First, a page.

Abuja, May 26, 2020 - At Kwali General Hospital Abuja post-natal ward lies Abdul Shuaibu, a 34year old civil servant holding his newly born baby - his second child, on his chest. This is becoming a familiar sight at the hospital in recent times. He was observing the 60-minute skin to skin Kangaroo Mother Care (KMC) usually done by mothers.
KMC is a method of care for pre-term and/or low birth weight infants, the method involves infants being carried, usually by the mother, with skin-to-skin contact. However, in the facilities implementing QoC on the WHO QED network in Nigeria, the skin to skin care is used for all stable babies (irrespective of their weight) to reduce hypothermia, for early initiation of breastfeeding and improve bonding.
The Kwali General Hospital piloted the male involvement in KMC, especially designed for newborn babies delivered by cesarean section (CS).
Mr Shuaibu stated that he wished that he had done same for his first child as he is now more fulfilled and feels more involved in taking care of his baby and enthused that, “I feel more connected to this child, and I feel so in love and contented, I now feel like a responsible father.” Sharing his experience, another father, Mr Nathaniel Agbo said that “this is not just for emotional effect, if not for it, I could have lost my baby due to cold. It is a lifesaver and benefits outweigh the inconveniences. It doesn’t matter if it is done by the mother or me.”
The KMC is one of the interventions supported WHO to elevate the Quality of Care (QoC) initiative in the facility to reduce hypothermia (low body temperature) with the aim of reducing newborn deaths in Nigeria. Both Mr Shuaibu and Mr Agbo have joined other men who have left the traditional roles of men in care of newborn to embrace provision of more support to the mothers. Skin-to-skin contact for at least the first hour of life is one of the quality improvement interventions of General Hospital Kwali which has been on the WHO Quality, Equity and Dignity (QED) network for QoC since 2019. Since the start of the intervention the facility, all stable babies born receive skin to skin contact thereby eliminating hypothermia (low body temperature).
“With new scientific evidence and trainings provided we tried to improve quality of care provided and through that, have improved our approach and we have seen a lot of good results. The babies become healthier, it brings more bonding between the fathers and the newborns and makes the fathers more responsible, it also contributes to reduction of neonatal death” stated Dr Ahmed Sa’id, a Senior medical officer and head of obstetrics and gynecology department, Kwali General Hospital, Abuja.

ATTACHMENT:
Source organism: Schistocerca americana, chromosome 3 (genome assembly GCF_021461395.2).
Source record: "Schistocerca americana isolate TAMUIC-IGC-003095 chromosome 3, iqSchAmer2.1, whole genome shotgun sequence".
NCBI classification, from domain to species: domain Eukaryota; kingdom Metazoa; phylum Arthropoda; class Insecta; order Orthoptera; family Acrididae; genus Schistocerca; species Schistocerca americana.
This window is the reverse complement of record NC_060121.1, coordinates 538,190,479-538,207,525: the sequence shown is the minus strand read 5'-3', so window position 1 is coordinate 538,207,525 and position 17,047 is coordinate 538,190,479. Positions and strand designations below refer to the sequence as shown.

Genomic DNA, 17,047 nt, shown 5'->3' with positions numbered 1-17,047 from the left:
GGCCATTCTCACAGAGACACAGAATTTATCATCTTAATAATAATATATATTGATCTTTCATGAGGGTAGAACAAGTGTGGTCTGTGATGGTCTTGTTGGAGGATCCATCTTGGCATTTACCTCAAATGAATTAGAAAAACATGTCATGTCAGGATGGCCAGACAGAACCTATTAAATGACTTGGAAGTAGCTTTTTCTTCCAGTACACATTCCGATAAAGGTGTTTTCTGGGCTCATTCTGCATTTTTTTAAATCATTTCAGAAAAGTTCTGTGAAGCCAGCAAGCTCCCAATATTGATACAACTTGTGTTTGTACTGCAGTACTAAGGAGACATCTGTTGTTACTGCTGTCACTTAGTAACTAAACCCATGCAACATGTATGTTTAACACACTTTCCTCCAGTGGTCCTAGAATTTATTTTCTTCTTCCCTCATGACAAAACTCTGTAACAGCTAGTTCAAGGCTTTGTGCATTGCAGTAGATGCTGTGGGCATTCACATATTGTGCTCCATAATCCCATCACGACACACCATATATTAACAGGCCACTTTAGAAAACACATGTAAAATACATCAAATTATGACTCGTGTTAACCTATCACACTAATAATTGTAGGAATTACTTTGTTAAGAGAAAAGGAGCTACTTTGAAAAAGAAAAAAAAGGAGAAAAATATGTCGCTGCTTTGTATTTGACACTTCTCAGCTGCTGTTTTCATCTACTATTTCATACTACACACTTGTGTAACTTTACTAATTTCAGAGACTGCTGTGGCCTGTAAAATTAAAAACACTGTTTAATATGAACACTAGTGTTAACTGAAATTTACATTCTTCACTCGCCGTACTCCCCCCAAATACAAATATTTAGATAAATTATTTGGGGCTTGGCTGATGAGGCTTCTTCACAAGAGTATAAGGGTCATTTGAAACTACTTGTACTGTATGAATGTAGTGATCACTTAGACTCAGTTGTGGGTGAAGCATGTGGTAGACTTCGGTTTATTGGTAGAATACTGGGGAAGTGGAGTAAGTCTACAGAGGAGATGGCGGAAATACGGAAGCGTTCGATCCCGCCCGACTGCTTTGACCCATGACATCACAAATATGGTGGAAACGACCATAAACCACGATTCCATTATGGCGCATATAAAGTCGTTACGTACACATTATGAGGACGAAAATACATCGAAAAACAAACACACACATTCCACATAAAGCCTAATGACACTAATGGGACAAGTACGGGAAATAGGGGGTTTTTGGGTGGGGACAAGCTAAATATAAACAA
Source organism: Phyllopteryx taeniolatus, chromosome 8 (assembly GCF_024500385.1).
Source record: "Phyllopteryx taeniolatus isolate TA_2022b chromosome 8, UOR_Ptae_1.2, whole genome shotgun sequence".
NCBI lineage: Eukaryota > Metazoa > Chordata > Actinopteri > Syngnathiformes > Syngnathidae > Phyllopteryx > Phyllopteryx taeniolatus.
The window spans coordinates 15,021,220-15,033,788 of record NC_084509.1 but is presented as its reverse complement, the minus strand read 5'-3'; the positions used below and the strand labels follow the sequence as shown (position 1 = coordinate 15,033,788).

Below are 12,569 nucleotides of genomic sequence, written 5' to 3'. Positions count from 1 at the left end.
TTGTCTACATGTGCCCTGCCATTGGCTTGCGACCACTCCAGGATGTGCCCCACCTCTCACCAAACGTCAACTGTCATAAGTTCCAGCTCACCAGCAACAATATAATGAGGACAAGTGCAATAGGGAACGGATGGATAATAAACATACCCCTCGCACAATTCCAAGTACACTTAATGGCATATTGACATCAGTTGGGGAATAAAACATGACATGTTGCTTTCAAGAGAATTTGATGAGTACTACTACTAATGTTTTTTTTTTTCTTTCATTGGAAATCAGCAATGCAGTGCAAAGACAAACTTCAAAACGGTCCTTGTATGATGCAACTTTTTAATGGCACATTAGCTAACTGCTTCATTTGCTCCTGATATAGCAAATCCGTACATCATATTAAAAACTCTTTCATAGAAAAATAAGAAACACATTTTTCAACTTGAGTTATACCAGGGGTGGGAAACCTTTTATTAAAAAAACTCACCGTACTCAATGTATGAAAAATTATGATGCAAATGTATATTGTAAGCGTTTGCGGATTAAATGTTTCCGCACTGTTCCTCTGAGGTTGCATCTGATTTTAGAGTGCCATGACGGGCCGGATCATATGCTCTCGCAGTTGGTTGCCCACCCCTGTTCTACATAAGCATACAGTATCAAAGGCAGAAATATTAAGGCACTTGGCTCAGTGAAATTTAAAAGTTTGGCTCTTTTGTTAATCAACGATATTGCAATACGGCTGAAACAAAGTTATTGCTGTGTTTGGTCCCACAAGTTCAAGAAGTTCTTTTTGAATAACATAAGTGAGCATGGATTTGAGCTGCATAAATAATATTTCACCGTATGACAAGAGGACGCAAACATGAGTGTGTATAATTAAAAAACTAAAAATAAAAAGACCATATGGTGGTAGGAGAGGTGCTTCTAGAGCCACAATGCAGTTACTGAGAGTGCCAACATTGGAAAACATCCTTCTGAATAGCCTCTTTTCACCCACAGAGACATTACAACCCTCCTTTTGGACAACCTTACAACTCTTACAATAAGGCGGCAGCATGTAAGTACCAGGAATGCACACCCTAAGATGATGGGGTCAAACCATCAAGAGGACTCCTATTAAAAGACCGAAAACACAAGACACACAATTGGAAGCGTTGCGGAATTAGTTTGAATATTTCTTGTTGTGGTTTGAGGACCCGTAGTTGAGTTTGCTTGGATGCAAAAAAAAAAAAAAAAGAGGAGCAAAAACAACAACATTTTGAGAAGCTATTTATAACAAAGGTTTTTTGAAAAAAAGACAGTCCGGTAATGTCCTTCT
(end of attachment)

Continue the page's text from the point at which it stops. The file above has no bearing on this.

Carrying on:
“To convince the fathers to partake in the process, we talk to both parents and explain to them the benefits and it is with great joy that a lot of fathers are now eager to participate in the kangaroo care. Even though cultural beliefs do play a role in resistance from the men, seeing the results make them understand and accept to do it and at the end of the day they become grateful. So far, we have recorded over 70 percent of compliance in the fathers and the numbers keep increasing by the day.”
To improve quality of care across Nigeria, WHO has been coaching healthcare workers in the labor room, wards and antenatal areas on how to beef up their practices to help reduce maternal and child mortality. So far, WHO has trained over 500 workers in 19 health across FCT, Abuja and Kebbi state in Northwest Nigeria, a region with one of the highest rates of newborn mortality in Nigeria. Maternal, newborn and child health quality of care is also being implemented across 10 other states in Nigeria with support from other partners.
Nigeria is the country with second highest death of newborns in the world, next to India, with 270,000 deaths in 2019. Globally 2.4 million children died in the first month of life in 2019. There are approximately 6 700 newborn deaths every day, amounting to 47% of all child deaths under the age of 5-years, up from 40% in 1990.
To address the challenge, Dr. Olumuyiwa Ojo, Technical officer with WHO said, “This has been an interesting journey for us at WHO Nigeria, we have noted how the quality improvement trainings and monthly coaching, have led to health workers developing local, low cost solutions to improve quality of care, increase patient satisfaction and prevent avoidable deaths. We are strengthening coordination and strategic scale up of these interventions across Nigeria, with government’s leadership and collaboration with various partners.”
Nigeria is one of the first wave countries who subscribed to the WHO-led QED network with support from Bill and Melinda Gates Foundation, EU, USAID and other donors who directly support partners on the network. The aims of the network are to reduce by half, maternal mortality, still births and improve experience of care as reported by mothers and the families. This is an evidence-based process of increasing trust in the healthcare and promoting uptake of clinical care.
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